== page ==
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Birdata is your gateway to BirdLife Australia data including the Atlas of Australian Birds and Nest record scheme. You can use Birdata to draw bird distribution maps and generate bird lists for any part of the country. You can also join in the Atlas and submit survey information to this important environmental database.

 

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Welcome to Birdata 27 April 2015

Large-tailed Nightjar: If I had a hammer...

J.N. Davies

Sometimes campers in Queensland or the Top End region of the Northern Territory are puzzled when they hear the distinctive sound of someone chopping wood or hammering late at night. The source of the noise is seldom a nocturnal tradesman, but rather the call of the Large-tailed Nightjar. For this reason, the species rejoices in the alternative names of Axe-bird, Carpenter-bird, Hammer-bird, Joiner-bird, Mallet-bird and Woodcutter. Even the local Aborigines were in on the act: they called it Tok Tok.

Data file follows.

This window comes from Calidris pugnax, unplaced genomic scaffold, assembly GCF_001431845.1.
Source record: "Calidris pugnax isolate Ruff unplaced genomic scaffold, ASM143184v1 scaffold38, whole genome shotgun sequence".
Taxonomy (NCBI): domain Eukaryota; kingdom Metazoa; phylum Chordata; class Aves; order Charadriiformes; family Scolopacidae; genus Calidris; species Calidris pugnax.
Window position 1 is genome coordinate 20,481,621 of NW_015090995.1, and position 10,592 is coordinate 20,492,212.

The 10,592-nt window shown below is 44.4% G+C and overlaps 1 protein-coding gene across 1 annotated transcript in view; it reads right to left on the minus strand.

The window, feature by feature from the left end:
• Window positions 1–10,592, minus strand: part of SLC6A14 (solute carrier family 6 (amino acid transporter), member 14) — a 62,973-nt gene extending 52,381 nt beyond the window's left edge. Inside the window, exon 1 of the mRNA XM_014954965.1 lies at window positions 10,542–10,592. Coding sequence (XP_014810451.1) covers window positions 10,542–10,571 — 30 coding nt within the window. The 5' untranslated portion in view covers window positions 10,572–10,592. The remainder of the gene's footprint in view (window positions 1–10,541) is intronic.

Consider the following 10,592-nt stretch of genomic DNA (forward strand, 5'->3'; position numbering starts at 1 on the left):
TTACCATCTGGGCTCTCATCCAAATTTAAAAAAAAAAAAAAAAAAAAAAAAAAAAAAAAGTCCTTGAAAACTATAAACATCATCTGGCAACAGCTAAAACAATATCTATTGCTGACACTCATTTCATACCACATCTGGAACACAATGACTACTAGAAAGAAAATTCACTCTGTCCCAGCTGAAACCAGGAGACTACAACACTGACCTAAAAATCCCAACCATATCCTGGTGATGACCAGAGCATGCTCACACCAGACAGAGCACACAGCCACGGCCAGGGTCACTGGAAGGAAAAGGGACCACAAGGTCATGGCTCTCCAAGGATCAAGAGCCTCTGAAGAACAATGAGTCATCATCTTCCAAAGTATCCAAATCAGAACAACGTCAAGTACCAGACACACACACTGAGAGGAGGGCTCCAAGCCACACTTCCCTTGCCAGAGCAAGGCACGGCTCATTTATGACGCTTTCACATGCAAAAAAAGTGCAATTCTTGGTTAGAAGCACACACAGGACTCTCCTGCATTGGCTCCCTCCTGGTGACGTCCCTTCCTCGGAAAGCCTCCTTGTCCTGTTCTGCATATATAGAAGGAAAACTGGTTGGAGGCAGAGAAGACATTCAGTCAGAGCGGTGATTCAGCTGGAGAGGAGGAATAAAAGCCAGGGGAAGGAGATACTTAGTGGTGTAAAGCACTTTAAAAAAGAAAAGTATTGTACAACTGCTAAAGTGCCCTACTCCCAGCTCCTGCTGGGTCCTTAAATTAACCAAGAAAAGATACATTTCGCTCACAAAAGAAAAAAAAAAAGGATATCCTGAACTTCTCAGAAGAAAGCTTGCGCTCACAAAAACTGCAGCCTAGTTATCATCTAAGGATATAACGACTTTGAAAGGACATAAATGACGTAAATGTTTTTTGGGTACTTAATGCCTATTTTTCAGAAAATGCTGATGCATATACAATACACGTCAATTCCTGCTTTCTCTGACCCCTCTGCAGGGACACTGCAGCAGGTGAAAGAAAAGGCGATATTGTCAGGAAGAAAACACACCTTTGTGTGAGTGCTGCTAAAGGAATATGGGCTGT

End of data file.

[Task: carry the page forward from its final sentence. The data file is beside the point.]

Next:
This enigmatic species is heard more often than it is seen, as it usually spends each day roosting among the leaf litter on the floor of the forest, where its richly mottled plumage blends in perfectly with its dappled surroundings. This species is difficult to flush when roosting, and only flies off suddenly from almost underfoot to avoid being trodden on. It rises abruptly on fluttering wings, then glides and flutters just above the ground before suddenly dropping back to earth, where it once more melts into the background of fallen leaves, sticks and bark. Sometimes, if followed, a Nightjar may circle back to land at the same place from which it was flushed initially.

Motorists driving along quiet country roads may notice the species by its brilliant red eye-shine illuminated in the headlights as the bird sits in the middle of the road.

The accompanying map shows that the Large-tailed Nightjar forms part of the joys of camping in Australia's warmer climes.

If you want to discover more information about this species or any other birds that occur in Australia, just take a little time to explore the Birdata website, or visit the BirdLife Australia website at www.birdlife.org.au . You never know what you might find.


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